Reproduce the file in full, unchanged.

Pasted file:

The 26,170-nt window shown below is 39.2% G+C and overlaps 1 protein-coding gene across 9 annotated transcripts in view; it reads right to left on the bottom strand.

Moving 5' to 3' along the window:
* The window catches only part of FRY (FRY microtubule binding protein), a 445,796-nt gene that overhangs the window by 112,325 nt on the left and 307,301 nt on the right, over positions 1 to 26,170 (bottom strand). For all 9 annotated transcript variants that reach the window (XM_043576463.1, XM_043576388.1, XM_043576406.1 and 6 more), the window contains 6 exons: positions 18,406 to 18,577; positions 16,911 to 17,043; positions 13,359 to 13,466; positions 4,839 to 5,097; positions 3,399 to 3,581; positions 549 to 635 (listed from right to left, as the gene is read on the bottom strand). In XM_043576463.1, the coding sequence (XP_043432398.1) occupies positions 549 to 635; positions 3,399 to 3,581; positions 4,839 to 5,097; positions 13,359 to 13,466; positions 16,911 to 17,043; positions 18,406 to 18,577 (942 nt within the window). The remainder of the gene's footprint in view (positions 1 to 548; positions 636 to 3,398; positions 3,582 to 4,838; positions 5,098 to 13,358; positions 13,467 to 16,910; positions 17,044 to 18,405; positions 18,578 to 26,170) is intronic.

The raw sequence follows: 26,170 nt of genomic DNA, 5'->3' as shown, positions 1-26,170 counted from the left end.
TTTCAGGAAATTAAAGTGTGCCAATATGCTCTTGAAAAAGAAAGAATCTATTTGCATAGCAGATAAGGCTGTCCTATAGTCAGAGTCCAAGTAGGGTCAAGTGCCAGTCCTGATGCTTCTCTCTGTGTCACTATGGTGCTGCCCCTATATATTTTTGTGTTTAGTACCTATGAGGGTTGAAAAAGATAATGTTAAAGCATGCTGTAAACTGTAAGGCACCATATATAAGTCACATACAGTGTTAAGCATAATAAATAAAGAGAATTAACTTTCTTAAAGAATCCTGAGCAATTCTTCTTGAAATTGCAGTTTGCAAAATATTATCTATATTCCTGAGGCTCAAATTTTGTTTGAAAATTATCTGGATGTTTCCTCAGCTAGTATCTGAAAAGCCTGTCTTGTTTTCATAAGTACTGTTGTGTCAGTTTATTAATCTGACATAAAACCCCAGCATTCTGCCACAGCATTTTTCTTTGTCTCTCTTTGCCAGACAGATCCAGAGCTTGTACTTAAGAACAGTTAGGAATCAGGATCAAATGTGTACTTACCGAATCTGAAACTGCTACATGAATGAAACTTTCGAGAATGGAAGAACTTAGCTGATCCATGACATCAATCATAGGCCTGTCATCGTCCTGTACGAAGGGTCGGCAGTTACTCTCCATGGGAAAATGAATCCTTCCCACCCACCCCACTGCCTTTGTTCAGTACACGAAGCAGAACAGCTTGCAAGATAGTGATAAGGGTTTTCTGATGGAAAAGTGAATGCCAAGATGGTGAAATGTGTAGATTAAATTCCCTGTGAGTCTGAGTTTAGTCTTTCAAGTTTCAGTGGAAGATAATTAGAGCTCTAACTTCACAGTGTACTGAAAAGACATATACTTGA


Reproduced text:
The 26,170-nt window shown below is 39.2% G+C and overlaps 1 protein-coding gene across 9 annotated transcripts in view; it reads right to left on the bottom strand.

Moving 5' to 3' along the window:
* The window catches only part of FRY (FRY microtubule binding protein), a 445,796-nt gene that overhangs the window by 112,325 nt on the left and 307,301 nt on the right, over positions 1 to 26,170 (bottom strand). For all 9 annotated transcript variants that reach the window (XM_043576463.1, XM_043576388.1, XM_043576406.1 and 6 more), the window contains 6 exons: positions 18,406 to 18,577; positions 16,911 to 17,043; positions 13,359 to 13,466; positions 4,839 to 5,097; positions 3,399 to 3,581; positions 549 to 635 (listed from right to left, as the gene is read on the bottom strand). In XM_043576463.1, the coding sequence (XP_043432398.1) occupies positions 549 to 635; positions 3,399 to 3,581; positions 4,839 to 5,097; positions 13,359 to 13,466; positions 16,911 to 17,043; positions 18,406 to 18,577 (942 nt within the window). The remainder of the gene's footprint in view (positions 1 to 548; positions 636 to 3,398; positions 3,582 to 4,838; positions 5,098 to 13,358; positions 13,467 to 16,910; positions 17,044 to 18,405; positions 18,578 to 26,170) is intronic.

The raw sequence follows: 26,170 nt of genomic DNA, 5'->3' as shown, positions 1-26,170 counted from the left end.
TTTCAGGAAATTAAAGTGTGCCAATATGCTCTTGAAAAAGAAAGAATCTATTTGCATAGCAGATAAGGCTGTCCTATAGTCAGAGTCCAAGTAGGGTCAAGTGCCAGTCCTGATGCTTCTCTCTGTGTCACTATGGTGCTGCCCCTATATATTTTTGTGTTTAGTACCTATGAGGGTTGAAAAAGATAATGTTAAAGCATGCTGTAAACTGTAAGGCACCATATATAAGTCACATACAGTGTTAAGCATAATAAATAAAGAGAATTAACTTTCTTAAAGAATCCTGAGCAATTCTTCTTGAAATTGCAGTTTGCAAAATATTATCTATATTCCTGAGGCTCAAATTTTGTTTGAAAATTATCTGGATGTTTCCTCAGCTAGTATCTGAAAAGCCTGTCTTGTTTTCATAAGTACTGTTGTGTCAGTTTATTAATCTGACATAAAACCCCAGCATTCTGCCACAGCATTTTTCTTTGTCTCTCTTTGCCAGACAGATCCAGAGCTTGTACTTAAGAACAGTTAGGAATCAGGATCAAATGTGTACTTACCGAATCTGAAACTGCTACATGAATGAAACTTTCGAGAATGGAAGAACTTAGCTGATCCATGACATCAATCATAGGCCTGTCATCGTCCTGTACGAAGGGTCGGCAGTTACTCTCCATGGGAAAATGAATCCTTCCCACCCACCCCACTGCCTTTGTTCAGTACACGAAGCAGAACAGCTTGCAAGATAGTGATAAGGGTTTTCTGATGGAAAAGTGAATGCCAAGATGGTGAAATGTGTAGATTAAATTCCCTGTGAGTCTGAGTTTAGTCTTTCAAGTTTCAGTGGAAGATAATTAGAGCTCTAACTTCACAGTGTACTGAAAAGACATATACTTGA